"As far as like the GQ cover, I had to go read it myself," Rashad says in an interview with Fader. "I guess as far as the way they like, personified the label or whatever, I definitely agree with Top [Dawg, founder and CEO of Top Dawg Entertainment] on the decision to pull it. I agree with him. It isn’t the best personification of us right now."
Furthermore, Rashad says that the cover issue speaks to a broader problem in his eyes.
"I don’t wanna like, be that guy, but I don’t like how black people are covered in the media period," Rashad says. "I would think in 2013 going into 2014 with everything going on, it wouldn’t be so—people just wouldn’t say some of the things that they say."
In November, TDE's founder and CEO, Anthony "Top Dawg" Tiffith, critiqued GQ's article on Kendrick Lamar in a statement.
“Kendrick Lamar was named one of GQ's 2013 Men Of The Year, an honor that should have been celebrated as a milestone in his career and for the company,” Tiffith said in a statement. “Instead, the story, written by Steve Marsh, put myself and my company in a negative light. Marsh's story was more focused on what most people would see as drama or bs. To say he was ‘surprised at our discipline’ is completely disrespectful. Instead of putting emphasis on the good that TDE has done for West Coast music, and for Hip Hop as a whole, he spoke on what most people would consider what’s wrong with Hip Hop music. Furthermore, Kendrick deserved to be accurately documented. The racial overtones, immediately reminded everyone of a time in Hip Hop that was destroyed by violence, resulting in the loss of two of our biggest stars. We would expect more from a publication with the stature and reputation that GQ has. As a result of this misrepresentation, I pulled Kendrick from his performance at GQ's annual ‘Man Of The Year’ party Tuesday, November 12th.”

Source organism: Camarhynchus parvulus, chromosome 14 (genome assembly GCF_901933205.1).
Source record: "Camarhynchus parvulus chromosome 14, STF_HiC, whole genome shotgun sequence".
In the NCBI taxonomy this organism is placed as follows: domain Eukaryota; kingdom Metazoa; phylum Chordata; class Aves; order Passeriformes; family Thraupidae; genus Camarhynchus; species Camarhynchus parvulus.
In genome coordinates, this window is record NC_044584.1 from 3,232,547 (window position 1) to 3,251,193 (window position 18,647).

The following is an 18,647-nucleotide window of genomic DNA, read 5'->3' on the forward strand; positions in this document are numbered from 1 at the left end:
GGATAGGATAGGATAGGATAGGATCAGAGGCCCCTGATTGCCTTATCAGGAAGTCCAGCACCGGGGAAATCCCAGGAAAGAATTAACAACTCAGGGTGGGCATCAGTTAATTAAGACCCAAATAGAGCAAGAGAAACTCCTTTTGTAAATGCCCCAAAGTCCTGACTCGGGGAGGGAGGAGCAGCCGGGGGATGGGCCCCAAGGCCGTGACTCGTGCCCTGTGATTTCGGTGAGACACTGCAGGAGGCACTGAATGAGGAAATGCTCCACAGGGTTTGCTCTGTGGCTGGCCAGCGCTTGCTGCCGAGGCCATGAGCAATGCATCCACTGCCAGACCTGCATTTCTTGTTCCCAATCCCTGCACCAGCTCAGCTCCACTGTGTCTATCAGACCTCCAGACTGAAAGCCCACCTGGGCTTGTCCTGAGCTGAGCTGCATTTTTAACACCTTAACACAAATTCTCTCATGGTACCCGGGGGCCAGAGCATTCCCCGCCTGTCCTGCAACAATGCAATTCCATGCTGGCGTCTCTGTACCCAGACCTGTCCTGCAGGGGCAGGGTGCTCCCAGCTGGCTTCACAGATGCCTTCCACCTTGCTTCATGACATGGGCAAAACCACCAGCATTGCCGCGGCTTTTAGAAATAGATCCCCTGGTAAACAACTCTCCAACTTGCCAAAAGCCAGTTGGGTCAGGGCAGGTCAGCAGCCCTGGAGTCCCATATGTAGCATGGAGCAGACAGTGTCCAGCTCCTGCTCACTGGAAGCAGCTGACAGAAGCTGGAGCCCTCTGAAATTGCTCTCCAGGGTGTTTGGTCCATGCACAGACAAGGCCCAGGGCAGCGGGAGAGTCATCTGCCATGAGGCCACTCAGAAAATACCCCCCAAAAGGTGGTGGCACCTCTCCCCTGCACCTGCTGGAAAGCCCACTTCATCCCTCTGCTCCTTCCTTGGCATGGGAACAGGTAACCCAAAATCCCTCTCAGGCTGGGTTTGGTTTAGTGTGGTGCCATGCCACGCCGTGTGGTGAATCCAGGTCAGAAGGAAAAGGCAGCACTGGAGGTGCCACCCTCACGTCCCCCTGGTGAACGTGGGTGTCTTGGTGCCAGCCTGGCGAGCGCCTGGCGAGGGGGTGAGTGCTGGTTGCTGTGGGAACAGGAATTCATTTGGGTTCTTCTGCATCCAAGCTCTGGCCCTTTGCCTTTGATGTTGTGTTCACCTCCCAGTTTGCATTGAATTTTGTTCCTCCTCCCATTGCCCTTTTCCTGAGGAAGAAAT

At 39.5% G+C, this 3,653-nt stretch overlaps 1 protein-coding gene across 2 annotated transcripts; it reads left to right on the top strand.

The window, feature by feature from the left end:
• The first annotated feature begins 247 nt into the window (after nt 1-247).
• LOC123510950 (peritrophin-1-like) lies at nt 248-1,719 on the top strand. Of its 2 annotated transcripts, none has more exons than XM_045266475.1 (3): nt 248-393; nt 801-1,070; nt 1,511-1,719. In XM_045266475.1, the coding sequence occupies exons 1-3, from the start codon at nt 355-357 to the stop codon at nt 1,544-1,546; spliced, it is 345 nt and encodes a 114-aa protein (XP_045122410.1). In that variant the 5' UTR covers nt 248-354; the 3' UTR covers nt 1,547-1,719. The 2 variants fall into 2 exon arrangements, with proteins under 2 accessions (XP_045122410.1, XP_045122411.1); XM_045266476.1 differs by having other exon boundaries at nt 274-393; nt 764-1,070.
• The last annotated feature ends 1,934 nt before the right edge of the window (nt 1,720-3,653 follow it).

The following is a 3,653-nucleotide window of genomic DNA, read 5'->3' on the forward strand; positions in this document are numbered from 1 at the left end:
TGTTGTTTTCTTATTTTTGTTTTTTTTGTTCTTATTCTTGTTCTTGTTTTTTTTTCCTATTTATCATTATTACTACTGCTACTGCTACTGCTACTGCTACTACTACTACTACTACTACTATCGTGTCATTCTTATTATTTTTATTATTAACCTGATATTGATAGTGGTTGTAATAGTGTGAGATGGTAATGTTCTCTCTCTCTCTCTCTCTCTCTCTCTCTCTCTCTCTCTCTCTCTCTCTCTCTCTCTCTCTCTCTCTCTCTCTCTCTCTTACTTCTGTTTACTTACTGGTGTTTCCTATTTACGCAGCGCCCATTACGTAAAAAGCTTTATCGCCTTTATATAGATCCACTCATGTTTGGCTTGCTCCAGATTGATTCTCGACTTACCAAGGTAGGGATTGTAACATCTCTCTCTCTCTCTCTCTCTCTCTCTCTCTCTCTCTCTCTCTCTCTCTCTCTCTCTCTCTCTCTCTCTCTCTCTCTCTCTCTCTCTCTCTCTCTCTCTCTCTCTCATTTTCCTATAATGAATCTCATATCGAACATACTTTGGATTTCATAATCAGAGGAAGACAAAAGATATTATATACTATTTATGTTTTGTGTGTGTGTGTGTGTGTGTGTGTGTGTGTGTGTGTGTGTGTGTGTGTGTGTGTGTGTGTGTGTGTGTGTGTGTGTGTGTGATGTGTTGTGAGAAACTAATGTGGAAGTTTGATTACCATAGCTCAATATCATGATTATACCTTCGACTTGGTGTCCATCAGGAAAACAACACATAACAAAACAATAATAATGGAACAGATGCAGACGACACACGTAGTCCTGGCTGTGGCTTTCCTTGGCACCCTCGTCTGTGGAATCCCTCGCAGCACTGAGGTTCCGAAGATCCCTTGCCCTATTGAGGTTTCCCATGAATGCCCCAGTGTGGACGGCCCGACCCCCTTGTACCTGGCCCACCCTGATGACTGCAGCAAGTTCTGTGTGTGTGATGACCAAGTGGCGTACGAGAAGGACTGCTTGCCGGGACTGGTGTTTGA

"Kendrick Lamar is one of the most talented new musicians to arrive on the scene in years," Nelson says in a statement on gq.com. "That's the reason we chose to celebrate him, wrote an incredibly positive article declaring him the next King of Rap, and gave him our highest honor: putting him on the cover of our Men of the Year issue. I'm not sure how you can spin that into a bad thing, and I encourage anyone interested to read the story and see for themselves."